Hispanic Heritage Month: Celebrating the history and traditions of piñatas

NOW: Hispanic Heritage Month: Celebrating the history and traditions of piñatas

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MILWAUKEE (CBS 58) -- Like tequila and tacos, piñatas have made their way and become popular in the United States. 

Two Wisconsin women we spoke with have spent the last two years sharing these treasured symbols of Mexican culture.

The shape of the piñata in and of itself is significant. Catholic tradition holds that each pointed cone represents one of the deadly sins. Once you break the piñata, you "fight" against sins, and blessings are brought upon the crowd.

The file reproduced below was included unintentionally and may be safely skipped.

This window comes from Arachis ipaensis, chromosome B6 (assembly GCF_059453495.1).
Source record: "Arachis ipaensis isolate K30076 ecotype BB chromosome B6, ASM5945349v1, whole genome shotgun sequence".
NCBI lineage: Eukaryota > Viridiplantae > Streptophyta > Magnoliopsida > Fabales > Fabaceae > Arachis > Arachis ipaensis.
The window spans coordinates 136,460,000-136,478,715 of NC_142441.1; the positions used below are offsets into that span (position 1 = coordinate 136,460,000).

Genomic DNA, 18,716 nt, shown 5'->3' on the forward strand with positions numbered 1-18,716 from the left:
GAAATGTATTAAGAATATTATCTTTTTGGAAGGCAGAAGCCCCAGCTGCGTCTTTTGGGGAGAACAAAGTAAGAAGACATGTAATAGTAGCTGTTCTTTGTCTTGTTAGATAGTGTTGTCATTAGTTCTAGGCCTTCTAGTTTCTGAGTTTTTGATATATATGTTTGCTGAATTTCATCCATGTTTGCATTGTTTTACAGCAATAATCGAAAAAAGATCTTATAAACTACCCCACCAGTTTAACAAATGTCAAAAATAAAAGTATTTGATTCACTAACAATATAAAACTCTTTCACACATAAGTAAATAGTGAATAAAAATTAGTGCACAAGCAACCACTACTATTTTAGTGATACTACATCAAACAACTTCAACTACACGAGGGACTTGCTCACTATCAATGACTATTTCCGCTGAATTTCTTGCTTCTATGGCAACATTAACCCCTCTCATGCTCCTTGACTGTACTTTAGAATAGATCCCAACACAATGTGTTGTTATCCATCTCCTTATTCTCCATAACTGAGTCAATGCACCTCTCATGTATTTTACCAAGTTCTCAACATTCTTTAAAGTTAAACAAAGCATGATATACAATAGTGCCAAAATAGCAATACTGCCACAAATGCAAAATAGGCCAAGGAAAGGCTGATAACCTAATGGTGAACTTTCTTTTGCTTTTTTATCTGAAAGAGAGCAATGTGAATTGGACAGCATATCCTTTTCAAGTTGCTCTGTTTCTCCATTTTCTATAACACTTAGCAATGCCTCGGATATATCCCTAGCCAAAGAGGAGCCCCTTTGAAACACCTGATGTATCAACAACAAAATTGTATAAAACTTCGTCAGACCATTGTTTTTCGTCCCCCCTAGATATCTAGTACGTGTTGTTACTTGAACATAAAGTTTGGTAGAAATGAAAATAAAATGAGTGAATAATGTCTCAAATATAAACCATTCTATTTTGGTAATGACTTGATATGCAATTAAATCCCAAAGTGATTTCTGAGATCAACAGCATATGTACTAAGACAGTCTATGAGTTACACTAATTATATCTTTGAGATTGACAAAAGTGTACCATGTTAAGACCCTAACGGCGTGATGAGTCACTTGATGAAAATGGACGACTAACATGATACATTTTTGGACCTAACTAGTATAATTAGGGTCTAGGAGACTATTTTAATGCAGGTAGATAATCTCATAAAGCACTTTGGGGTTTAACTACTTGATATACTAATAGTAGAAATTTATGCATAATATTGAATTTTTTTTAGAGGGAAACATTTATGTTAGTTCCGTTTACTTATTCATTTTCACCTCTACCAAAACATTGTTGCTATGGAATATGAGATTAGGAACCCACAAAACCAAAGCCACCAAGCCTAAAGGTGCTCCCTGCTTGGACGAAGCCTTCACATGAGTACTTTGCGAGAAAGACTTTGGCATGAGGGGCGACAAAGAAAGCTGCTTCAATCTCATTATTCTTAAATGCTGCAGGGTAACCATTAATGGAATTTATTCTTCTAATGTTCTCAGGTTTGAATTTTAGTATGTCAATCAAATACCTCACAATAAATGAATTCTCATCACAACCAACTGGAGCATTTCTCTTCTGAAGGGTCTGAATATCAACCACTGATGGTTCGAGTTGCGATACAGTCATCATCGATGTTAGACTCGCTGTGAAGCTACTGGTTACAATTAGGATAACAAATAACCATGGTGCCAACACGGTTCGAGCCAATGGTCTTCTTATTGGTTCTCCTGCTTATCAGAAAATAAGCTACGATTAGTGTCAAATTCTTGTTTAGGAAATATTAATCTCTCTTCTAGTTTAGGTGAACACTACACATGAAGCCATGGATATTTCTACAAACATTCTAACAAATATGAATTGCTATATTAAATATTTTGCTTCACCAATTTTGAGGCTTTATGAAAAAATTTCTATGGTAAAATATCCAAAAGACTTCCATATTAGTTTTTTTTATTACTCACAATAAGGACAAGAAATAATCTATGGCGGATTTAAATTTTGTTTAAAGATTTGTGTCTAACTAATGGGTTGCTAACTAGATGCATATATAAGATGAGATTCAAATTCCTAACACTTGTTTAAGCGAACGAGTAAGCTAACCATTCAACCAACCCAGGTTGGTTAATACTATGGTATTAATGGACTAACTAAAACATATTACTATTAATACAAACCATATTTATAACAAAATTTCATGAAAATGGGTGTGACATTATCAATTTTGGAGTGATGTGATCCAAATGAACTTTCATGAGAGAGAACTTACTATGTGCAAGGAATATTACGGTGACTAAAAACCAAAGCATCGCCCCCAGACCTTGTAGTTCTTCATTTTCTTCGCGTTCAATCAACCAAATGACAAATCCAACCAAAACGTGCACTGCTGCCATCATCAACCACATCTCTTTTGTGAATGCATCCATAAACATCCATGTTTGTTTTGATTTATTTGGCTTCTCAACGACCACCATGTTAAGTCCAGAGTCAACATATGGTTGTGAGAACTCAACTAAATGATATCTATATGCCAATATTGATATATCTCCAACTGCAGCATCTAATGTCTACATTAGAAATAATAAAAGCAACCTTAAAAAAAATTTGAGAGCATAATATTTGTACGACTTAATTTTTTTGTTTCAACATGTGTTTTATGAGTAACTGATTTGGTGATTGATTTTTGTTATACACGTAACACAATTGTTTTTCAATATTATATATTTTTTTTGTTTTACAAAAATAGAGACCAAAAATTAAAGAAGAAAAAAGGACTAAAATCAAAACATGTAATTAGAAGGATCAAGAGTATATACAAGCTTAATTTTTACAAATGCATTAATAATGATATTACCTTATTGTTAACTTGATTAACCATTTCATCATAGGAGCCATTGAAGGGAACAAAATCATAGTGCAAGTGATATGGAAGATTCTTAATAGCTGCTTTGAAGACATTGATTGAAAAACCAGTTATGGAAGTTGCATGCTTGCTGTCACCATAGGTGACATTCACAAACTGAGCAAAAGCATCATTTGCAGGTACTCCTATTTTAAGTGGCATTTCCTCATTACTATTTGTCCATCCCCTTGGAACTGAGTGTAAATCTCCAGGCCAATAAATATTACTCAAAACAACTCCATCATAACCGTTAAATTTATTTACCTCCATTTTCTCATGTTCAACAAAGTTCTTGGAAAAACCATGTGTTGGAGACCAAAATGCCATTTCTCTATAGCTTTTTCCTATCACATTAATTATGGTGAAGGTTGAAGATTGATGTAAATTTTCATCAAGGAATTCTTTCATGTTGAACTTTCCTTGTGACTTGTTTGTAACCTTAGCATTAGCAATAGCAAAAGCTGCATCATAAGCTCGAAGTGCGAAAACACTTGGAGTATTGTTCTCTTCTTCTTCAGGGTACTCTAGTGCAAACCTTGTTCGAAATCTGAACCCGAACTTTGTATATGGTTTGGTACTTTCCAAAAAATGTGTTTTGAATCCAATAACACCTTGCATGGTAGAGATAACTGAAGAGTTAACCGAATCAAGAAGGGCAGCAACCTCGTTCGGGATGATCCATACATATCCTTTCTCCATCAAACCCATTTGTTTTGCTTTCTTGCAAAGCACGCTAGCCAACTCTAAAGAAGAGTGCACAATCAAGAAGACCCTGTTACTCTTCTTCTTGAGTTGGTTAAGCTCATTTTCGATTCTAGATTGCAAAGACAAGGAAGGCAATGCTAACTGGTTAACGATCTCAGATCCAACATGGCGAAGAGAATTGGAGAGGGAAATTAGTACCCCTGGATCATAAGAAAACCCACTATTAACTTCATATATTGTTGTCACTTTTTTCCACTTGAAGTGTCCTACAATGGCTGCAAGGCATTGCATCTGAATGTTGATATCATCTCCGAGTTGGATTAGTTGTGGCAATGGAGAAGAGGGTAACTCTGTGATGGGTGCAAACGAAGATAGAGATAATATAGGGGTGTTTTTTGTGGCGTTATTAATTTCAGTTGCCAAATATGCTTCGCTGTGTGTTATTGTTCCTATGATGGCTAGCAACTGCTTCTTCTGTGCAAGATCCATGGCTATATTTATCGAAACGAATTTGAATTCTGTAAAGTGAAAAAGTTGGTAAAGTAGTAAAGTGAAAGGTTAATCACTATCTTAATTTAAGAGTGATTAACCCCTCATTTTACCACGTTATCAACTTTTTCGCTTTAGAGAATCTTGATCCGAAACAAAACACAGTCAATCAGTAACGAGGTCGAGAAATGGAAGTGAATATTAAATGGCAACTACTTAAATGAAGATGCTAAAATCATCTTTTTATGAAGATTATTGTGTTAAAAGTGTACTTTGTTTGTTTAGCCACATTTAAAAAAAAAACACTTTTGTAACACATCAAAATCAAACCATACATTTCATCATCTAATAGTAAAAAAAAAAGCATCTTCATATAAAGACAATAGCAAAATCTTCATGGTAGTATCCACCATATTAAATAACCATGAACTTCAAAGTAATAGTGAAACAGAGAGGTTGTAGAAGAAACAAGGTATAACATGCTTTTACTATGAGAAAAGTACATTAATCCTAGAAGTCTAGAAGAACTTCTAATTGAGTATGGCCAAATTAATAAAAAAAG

Gabriela Marvan and Rosy Murillo are both piñata experts. They say what is most important is their desire to share their talents and knowledge with the next generation of young Latinos.

"I think it is important to share part of our culture, to create empathy and through empathy, reduce racism," said Marvan. "And on the other hand, to share this with the new generations, that in their life have never been to Mexico, and how to have that closeness with your roots and that is very important."

Marvan currently has an exhibit in Rhinelander with the hope that her work will broaden and elevate Wisconsin residents' perception of piñatas and their history.


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